Nicole Haynes

Nicole Haynes, a client of Tim’s Flies & Lies Outfitters, pictured with the rainbow trout she caught in the Elk River. 

Looking for a perfect local destination for a family outing this summer – the Elk River has something to please each member of the family.

Activities on the Elk range from canoeing, kayaking, swimming, wildlife watching, picnicking and of course, trout fishing.

The Elk River is a 195-mile tributary of the Tennessee River that runs across the states of Tennessee and Alabama. It enters Alabama due south of Pulaski. Tim’s Ford Dam is located around river-mile 133, leaving almost 100 miles of river between Tim’s Ford Dam and Alabama. The Elk averages 50 feet wide with a shallow rock-gravel bottom and intermittent deep pools. There are 20 bridges with varying ease of access along this 100-mile section.

The Elk is broadest to about 65 feet but is still a peaceful stream with easy canoeing at an international rating system ranking of Class I for clear passages and smooth water.

The entire route is scenic with picturesque changes from high, steep, rocky bluffs to flat, lowlands and tree-lined banks.

The stream is known for its scenic beauty and the cold tailwaters begin to meander near the small community of Kelso, site of a cave used as a saltpeter mine by Confederates during the Civil War, near U.S. Highway 64.

The Tim’s Ford reservoir was built under the auspices of the United States Army Corps of Engineers, to provide a substantial source of cooling water for the U.S. Air Force’s Arnold Engineering Development Center, which has large wind tunnels and other military and scientific research equipment. This area is also used as a wildlife refuge.

 

Wildlife – Don’t forget your cameras and bring your binoculars to get a closer look at the menagerie of wildlife you’re bound to encounter along the banks of the Elk. Besides several species of fish, you’ll see blue herons, wild turkey, kingfishers, bald eagles, hawks, turtles, beaver and deer, just to name a few. There is a short hiking trail located off the Elk that leads to views of waterfalls and plenty of swimming holes along the way.

 

Canoeing & Kayaking – Floating the cool, clear waters of the Elk is a great way to leave the rat race behind. Elk River Canoe Rental offers relaxing canoeing and kayaking floats trips on this easy, Class 1 river. The rental shop is open from April 1 to Oct. 31, 8 a.m. until 6 p.m. Bring everyone in the family from children to grandparents. The variety of trips offered can be suited to whatever you’re looking for. The float trip can last anywhere from two to four hours or could include camping for several days of paddling. All rentals include paddles, life jackets, and transportation to and from the river. Contact Elk River Canoe Rental, 190 Smithland Road in Kelso toll free at 877-ELKCANOE or 931-937-6886.  Visit them online at www.elkrivercanoes.com.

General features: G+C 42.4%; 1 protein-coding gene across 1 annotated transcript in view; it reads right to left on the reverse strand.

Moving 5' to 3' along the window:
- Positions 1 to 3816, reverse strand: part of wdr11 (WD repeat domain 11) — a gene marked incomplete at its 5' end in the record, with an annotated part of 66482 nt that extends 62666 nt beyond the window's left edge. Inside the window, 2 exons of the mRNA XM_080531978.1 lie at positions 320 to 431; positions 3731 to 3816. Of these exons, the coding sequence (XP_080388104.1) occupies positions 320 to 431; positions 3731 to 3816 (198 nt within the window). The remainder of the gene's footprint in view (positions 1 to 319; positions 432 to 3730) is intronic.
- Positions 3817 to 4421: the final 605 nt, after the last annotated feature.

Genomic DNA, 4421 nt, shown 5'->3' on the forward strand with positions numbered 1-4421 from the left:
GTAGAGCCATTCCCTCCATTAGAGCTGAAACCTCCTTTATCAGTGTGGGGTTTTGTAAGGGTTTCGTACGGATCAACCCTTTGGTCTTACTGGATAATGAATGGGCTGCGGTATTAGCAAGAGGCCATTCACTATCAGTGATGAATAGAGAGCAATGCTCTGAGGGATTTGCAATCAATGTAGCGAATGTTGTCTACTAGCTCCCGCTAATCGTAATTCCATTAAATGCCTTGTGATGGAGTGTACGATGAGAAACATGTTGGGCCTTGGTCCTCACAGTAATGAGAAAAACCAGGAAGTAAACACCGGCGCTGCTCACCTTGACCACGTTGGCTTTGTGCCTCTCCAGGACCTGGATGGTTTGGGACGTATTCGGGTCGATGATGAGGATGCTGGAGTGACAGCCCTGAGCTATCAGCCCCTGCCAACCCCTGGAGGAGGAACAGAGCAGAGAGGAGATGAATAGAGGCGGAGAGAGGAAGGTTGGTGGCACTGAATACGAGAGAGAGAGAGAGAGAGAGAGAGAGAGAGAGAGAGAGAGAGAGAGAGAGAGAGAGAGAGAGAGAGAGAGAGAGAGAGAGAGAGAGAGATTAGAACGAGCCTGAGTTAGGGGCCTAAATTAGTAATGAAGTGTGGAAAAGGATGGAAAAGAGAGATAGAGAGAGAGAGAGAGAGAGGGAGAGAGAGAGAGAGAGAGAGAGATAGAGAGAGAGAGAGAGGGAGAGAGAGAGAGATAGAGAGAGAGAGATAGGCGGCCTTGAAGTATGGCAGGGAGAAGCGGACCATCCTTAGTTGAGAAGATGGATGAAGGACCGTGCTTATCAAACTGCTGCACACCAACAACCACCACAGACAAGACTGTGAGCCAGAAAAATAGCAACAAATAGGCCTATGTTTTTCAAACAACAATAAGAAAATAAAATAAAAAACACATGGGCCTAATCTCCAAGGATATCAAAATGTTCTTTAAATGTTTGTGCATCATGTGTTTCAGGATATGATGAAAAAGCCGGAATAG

Trout Fishing – The Elk River tailwaters hold lots of trout. According to fly fishing outfitter Rhonda Page, “the Elk River below Tim’s Ford Dam is stocked with rainbow, brooks and brown trout annually. Stocking occurs during March thru December, and there are holdover fish there.”

Rhonda and Tim Page, owners of Tim’s Flies and Lies Outfitters, specialize in fly fishing on the Elk and Duck rivers. Rhonda works with several area guides to place her clients in the best of the trout waters she knows so well.

The easiest public access is below the bridge at Tim’s Ford Dam on Highway 50 between Lynchburg and Winchester.

Dale Hollow National Fish Hatchery stocks most of the fish, though there is also an occasional stocking from the Flintville State Hatchery. Tennessee Valley Authority (TVA) manages the flow from the reservoir into the river. The water immediately in front of the dam is quiet when there is no generation from the dam and an excellent place to fly fish for trout or cast for catfish.

When the water is flowing from the Tennessee Valley Authority generators, trout move upstream to take advantage of forage coming through the dam. The side arms become full of water with stripe, catfish, bass, gar, carp and others moving into forage.

For floating or wading, Page advises visiting the TVA website at www.tva.gov/Environment/Recreation/Recreation-Release-Schedules or the Tennessee Valley Authority app to make sure conditions are safe.

The Pages can be contacted anytime for up-to-date information on water safety levels. Find them at Tim’s Flies & Lies Outfitters, 384 Flowertown Road, in Normandy. Call  931-759-5058 or 931-607-3645. or email rhondapage@cafes.net.

 

Picnicking – Find yourself a nice spot on the bank of the river to enjoy a shore lunch. An old-time favorite ritual is to fish in the morning and eat your catch in the afternoon. Bring charcoal, a fire grate and a cooler packed with all the fixings you’ll need to complete the meal. On this page, you will also find a simple recipe for a fantastic summertime lunch over an open fire.